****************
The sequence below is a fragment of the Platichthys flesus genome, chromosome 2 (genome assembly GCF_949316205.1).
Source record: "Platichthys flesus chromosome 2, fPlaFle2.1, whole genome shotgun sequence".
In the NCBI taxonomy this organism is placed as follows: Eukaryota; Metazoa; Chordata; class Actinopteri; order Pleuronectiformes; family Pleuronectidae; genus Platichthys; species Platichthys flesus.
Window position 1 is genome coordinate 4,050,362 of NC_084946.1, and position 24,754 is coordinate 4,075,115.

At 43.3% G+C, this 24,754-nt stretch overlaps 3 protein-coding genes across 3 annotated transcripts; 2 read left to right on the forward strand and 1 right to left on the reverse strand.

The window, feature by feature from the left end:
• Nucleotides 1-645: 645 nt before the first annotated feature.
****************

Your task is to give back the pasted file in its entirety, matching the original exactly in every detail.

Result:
The sequence below is a fragment of the Platichthys flesus genome, chromosome 2 (genome assembly GCF_949316205.1).
Source record: "Platichthys flesus chromosome 2, fPlaFle2.1, whole genome shotgun sequence".
In the NCBI taxonomy this organism is placed as follows: Eukaryota; Metazoa; Chordata; class Actinopteri; order Pleuronectiformes; family Pleuronectidae; genus Platichthys; species Platichthys flesus.
Window position 1 is genome coordinate 4,050,362 of NC_084946.1, and position 24,754 is coordinate 4,075,115.

At 43.3% G+C, this 24,754-nt stretch overlaps 3 protein-coding genes across 3 annotated transcripts; 2 read left to right on the forward strand and 1 right to left on the reverse strand.

The window, feature by feature from the left end:
• Nucleotides 1-645: 645 nt before the first annotated feature.